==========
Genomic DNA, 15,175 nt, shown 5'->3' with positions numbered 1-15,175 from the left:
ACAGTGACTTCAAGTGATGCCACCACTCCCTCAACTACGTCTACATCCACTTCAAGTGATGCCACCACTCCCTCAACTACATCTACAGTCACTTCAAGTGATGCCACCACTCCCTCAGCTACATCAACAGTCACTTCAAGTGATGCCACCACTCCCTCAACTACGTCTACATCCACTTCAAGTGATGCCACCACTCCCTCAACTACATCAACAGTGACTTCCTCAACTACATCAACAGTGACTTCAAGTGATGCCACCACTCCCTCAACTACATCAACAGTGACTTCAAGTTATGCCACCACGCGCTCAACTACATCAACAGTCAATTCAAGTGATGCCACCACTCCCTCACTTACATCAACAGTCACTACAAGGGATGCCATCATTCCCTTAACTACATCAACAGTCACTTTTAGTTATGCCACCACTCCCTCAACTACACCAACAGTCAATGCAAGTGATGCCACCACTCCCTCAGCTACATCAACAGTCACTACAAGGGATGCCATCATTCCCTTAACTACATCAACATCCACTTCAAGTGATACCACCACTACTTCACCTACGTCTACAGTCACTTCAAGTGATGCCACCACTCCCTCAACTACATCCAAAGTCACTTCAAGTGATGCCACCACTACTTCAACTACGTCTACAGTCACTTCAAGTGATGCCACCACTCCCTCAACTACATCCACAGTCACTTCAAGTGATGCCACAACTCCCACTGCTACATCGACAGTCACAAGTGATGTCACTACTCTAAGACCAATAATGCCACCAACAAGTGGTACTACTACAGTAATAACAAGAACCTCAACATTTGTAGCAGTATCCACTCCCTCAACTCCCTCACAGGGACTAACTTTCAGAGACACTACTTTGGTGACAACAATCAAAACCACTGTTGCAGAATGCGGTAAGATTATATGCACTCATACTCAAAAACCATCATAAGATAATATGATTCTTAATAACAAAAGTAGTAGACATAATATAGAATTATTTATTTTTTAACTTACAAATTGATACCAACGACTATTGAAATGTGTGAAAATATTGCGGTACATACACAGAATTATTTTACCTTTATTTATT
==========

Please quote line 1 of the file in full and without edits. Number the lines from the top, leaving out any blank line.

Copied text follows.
Genomic DNA, 15,175 nt, shown 5'->3' with positions numbered 1-15,175 from the left: